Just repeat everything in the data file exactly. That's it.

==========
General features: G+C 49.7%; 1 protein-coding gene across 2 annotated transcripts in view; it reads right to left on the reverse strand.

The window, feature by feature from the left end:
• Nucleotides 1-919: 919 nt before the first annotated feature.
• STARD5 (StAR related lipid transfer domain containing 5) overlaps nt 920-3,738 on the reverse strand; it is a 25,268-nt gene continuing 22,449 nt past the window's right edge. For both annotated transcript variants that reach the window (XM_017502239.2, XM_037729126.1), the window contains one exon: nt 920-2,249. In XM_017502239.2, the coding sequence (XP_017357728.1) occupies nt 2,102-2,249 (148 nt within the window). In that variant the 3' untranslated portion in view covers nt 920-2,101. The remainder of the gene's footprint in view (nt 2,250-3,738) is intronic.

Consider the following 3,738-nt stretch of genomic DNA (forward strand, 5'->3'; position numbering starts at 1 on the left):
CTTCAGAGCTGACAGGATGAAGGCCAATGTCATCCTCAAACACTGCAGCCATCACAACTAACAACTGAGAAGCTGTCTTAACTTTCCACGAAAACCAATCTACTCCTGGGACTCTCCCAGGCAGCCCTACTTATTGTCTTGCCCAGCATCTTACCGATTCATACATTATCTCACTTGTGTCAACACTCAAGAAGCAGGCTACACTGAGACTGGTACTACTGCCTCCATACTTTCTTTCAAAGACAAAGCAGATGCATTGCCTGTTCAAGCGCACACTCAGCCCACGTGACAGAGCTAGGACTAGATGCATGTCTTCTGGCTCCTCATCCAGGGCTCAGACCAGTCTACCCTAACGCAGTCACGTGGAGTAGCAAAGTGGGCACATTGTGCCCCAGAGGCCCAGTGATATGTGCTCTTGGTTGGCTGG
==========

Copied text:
General features: G+C 49.7%; 1 protein-coding gene across 2 annotated transcripts in view; it reads right to left on the reverse strand.

The window, feature by feature from the left end:
• Nucleotides 1-919: 919 nt before the first annotated feature.
• STARD5 (StAR related lipid transfer domain containing 5) overlaps nt 920-3,738 on the reverse strand; it is a 25,268-nt gene continuing 22,449 nt past the window's right edge. For both annotated transcript variants that reach the window (XM_017502239.2, XM_037729126.1), the window contains one exon: nt 920-2,249. In XM_017502239.2, the coding sequence (XP_017357728.1) occupies nt 2,102-2,249 (148 nt within the window). In that variant the 3' untranslated portion in view covers nt 920-2,101. The remainder of the gene's footprint in view (nt 2,250-3,738) is intronic.

Consider the following 3,738-nt stretch of genomic DNA (forward strand, 5'->3'; position numbering starts at 1 on the left):
CTTCAGAGCTGACAGGATGAAGGCCAATGTCATCCTCAAACACTGCAGCCATCACAACTAACAACTGAGAAGCTGTCTTAACTTTCCACGAAAACCAATCTACTCCTGGGACTCTCCCAGGCAGCCCTACTTATTGTCTTGCCCAGCATCTTACCGATTCATACATTATCTCACTTGTGTCAACACTCAAGAAGCAGGCTACACTGAGACTGGTACTACTGCCTCCATACTTTCTTTCAAAGACAAAGCAGATGCATTGCCTGTTCAAGCGCACACTCAGCCCACGTGACAGAGCTAGGACTAGATGCATGTCTTCTGGCTCCTCATCCAGGGCTCAGACCAGTCTACCCTAACGCAGTCACGTGGAGTAGCAAAGTGGGCACATTGTGCCCCAGAGGCCCAGTGATATGTGCTCTTGGTTGGCTGG